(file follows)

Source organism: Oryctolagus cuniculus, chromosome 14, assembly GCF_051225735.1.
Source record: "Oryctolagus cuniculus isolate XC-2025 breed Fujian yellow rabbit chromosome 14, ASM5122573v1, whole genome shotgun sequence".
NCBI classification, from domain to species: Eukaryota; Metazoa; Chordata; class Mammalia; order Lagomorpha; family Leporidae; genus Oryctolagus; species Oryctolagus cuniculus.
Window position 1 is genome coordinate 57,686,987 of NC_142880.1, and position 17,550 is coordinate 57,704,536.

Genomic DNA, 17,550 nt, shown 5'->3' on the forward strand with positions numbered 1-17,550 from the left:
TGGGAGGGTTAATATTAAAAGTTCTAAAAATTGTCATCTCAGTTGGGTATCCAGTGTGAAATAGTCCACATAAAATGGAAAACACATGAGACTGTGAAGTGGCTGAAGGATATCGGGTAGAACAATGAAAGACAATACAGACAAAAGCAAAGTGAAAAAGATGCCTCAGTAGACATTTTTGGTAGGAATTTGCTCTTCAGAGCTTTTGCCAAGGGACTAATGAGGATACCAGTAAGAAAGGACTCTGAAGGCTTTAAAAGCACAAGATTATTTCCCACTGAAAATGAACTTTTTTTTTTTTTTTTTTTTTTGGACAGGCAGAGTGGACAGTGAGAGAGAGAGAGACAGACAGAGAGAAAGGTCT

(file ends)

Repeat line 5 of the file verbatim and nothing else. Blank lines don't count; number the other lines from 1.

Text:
Genomic DNA, 17,550 nt, shown 5'->3' on the forward strand with positions numbered 1-17,550 from the left: